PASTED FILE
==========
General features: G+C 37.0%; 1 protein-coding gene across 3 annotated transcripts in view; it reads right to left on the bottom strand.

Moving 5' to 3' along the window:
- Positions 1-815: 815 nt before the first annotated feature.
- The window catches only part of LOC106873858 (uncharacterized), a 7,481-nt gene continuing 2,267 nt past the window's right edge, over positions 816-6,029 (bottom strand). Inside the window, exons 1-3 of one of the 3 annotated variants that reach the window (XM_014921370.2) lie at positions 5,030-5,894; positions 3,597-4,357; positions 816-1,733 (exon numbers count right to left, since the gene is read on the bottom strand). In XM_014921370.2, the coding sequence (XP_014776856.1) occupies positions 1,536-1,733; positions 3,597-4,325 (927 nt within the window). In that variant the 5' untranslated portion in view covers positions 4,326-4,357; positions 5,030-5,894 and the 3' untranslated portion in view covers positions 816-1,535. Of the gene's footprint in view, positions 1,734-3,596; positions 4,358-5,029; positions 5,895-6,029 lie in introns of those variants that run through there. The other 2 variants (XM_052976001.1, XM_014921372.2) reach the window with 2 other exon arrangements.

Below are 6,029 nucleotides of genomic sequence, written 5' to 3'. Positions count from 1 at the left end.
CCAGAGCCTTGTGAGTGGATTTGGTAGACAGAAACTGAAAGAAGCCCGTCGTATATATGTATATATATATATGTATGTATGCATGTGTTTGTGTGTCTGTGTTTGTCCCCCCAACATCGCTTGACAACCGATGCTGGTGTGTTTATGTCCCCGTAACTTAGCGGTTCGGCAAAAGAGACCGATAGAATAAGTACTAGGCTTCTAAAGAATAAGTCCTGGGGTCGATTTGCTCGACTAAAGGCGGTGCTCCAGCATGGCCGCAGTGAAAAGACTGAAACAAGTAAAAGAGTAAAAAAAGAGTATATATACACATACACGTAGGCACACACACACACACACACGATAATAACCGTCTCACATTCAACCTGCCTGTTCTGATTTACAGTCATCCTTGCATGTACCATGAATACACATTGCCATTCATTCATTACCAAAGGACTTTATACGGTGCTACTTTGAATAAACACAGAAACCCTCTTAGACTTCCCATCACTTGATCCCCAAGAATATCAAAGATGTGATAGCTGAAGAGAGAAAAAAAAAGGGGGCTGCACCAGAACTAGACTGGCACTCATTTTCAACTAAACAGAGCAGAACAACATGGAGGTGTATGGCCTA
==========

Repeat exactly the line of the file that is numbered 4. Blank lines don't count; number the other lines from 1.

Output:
- The window catches only part of LOC106873858 (uncharacterized), a 7,481-nt gene continuing 2,267 nt past the window's right edge, over positions 816-6,029 (bottom strand). Inside the window, exons 1-3 of one of the 3 annotated variants that reach the window (XM_014921370.2) lie at positions 5,030-5,894; positions 3,597-4,357; positions 816-1,733 (exon numbers count right to left, since the gene is read on the bottom strand). In XM_014921370.2, the coding sequence (XP_014776856.1) occupies positions 1,536-1,733; positions 3,597-4,325 (927 nt within the window). In that variant the 5' untranslated portion in view covers positions 4,326-4,357; positions 5,030-5,894 and the 3' untranslated portion in view covers positions 816-1,535. Of the gene's footprint in view, positions 1,734-3,596; positions 4,358-5,029; positions 5,895-6,029 lie in introns of those variants that run through there. The other 2 variants (XM_052976001.1, XM_014921372.2) reach the window with 2 other exon arrangements.